“Juveniles too often are not held accountable for their conduct, and the system perpetuates this lack of accountability.” ~Report from President Reagan’s Task Force on Victims of Crime
In case you thought that constant release of violent repeat offenders was limited to places like New York, I present you with the case of D’Shawn Garrison in Georgia. Nearly 100 percent of the focus on criminal justice in all 50 states is now geared toward leniencies for people like Garrison, not his victims.
According to the Atlanta Police Department, D’Shawn Garrison has been arrested a dozen times, including for armed robbery, even though he is only 17 years old. Throughout his criminal history, he spent barely any time in jail. As WJCL reports, he was most recently arrested earlier this year on charges of theft and involvement in a carjacking, but he was released despite his record. As part of his release, he was forced to wear an ankle monitor, but those monitors fail to deter and incapacitate criminals the way incarceration does. One unnamed woman allegedly paid the price when, according to Fulton County Police, Garrison attacked her just three days later on May 9 while she was jogging in broad daylight.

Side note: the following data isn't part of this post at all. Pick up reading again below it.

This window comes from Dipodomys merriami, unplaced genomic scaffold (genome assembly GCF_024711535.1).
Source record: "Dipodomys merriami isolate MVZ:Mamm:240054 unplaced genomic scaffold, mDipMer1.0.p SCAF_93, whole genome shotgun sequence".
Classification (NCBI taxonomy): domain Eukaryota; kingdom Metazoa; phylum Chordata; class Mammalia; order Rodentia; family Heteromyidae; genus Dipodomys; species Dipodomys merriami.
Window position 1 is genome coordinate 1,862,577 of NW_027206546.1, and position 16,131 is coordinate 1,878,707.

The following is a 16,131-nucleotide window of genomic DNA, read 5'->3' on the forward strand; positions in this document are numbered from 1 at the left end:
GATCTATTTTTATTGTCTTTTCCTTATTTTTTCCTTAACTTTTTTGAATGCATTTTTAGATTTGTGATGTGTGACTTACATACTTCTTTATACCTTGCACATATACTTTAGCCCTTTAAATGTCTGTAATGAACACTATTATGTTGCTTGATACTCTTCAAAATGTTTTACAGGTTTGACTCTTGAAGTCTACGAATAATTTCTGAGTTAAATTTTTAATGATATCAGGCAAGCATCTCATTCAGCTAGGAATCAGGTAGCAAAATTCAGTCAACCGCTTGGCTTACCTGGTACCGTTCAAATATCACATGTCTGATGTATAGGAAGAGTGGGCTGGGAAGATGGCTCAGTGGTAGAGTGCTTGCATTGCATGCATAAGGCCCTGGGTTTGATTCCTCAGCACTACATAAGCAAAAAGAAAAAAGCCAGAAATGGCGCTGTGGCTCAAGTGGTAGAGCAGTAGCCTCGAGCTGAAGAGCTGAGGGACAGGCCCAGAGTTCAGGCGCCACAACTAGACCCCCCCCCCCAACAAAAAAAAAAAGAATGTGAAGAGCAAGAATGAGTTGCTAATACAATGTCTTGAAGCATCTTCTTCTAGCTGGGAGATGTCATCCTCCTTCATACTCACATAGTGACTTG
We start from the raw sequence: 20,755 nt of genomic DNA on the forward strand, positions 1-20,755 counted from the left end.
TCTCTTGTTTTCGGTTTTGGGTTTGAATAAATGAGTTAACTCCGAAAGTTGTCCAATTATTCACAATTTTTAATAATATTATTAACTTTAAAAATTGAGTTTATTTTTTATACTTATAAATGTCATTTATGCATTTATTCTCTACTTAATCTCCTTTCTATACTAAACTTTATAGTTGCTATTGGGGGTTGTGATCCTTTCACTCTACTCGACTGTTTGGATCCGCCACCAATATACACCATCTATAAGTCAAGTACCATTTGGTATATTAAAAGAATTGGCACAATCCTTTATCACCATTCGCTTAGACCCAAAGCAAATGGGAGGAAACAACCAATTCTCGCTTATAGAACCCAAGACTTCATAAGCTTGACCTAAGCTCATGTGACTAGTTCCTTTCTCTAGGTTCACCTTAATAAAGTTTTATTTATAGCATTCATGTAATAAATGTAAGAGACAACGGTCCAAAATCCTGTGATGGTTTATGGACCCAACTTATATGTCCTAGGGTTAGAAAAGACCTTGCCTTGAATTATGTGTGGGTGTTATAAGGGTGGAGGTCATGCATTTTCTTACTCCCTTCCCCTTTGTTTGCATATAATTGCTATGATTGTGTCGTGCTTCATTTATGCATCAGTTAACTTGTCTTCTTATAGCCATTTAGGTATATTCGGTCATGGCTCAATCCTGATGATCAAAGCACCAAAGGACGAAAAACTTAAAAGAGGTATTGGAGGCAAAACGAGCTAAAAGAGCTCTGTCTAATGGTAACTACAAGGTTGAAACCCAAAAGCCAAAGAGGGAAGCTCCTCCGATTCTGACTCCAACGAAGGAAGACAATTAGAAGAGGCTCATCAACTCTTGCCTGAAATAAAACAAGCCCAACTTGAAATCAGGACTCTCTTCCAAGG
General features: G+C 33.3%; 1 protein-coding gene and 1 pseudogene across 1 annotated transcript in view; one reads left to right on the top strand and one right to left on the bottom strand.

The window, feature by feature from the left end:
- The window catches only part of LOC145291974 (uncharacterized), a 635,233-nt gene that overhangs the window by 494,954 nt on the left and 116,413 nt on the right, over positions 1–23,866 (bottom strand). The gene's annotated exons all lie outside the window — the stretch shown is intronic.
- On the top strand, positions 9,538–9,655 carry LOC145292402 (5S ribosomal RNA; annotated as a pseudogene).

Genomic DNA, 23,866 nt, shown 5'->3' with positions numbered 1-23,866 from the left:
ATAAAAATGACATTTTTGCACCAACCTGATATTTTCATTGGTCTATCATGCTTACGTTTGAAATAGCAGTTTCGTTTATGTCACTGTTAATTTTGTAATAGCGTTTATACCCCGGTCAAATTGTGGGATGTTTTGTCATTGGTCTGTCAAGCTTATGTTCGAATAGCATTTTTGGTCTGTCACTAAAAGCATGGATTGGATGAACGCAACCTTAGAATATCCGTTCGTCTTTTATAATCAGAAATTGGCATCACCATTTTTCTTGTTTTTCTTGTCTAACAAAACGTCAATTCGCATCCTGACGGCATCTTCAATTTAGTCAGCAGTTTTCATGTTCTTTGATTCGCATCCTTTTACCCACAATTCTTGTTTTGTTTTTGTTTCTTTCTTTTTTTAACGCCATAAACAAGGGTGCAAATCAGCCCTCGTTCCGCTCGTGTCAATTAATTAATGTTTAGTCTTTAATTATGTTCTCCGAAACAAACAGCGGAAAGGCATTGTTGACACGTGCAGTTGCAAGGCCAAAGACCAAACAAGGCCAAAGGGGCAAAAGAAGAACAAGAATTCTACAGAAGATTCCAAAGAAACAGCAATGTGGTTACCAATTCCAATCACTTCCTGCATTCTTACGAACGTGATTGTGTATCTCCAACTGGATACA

“He was wearing an ankle monitor when he attacked me. I don’t know how many crimes this kid has to commit before they actually keep him in jail,” the unnamed mother of two told WJCL.
According to the Atlanta Journal-Constitution, the assault only stopped because of a good Samaritan who intervened and held down Garrison until police came. Garrison was charged with rape, aggravated assault by strangulation, battery that caused substantial physical harm, and interference with government property. Police at the time were perplexed that it took something like this to finally hold Garrison. Little did they know, he’d be granted bond again.
This woman is yet another victim of the broken criminal justice system that liberals in both parties want to make even more lenient for people like Garrison. But it gets worse than that. Even after he was arrested for rape and aggravated assault, Fulton County Superior Judge Rachel Krause agreed to reinstate his bail at just $50,000. But fear not, she is making him wear an ankle monitor!
This is part of a broader trend of weak sentencing and pretrial release from jail even for repeat violent offenders, but it’s a particular problem with juveniles. Unfortunately, there are a lot of teenagers who are capable of committing brutal crimes, yet there is no deterrent because they are barely punished these days, even for serious crimes. In my part of Baltimore County, there is a rash of carjackings being committed by teens who often have at least five felonies within six months because of catch-and-release.
Government was created so people can enjoy their liberty to move about unrestricted without fear of being carjacked or raped while jogging. Yet there seems to be no voice, even in red states, to solve this aspect of the criminal justice problem. None of these criminal justice commissions being created by Republican governors are factoring in the needs of victims and public safety. Instead, there is a bipartisan consensus to become more and more lenient on criminals across the entire justice system.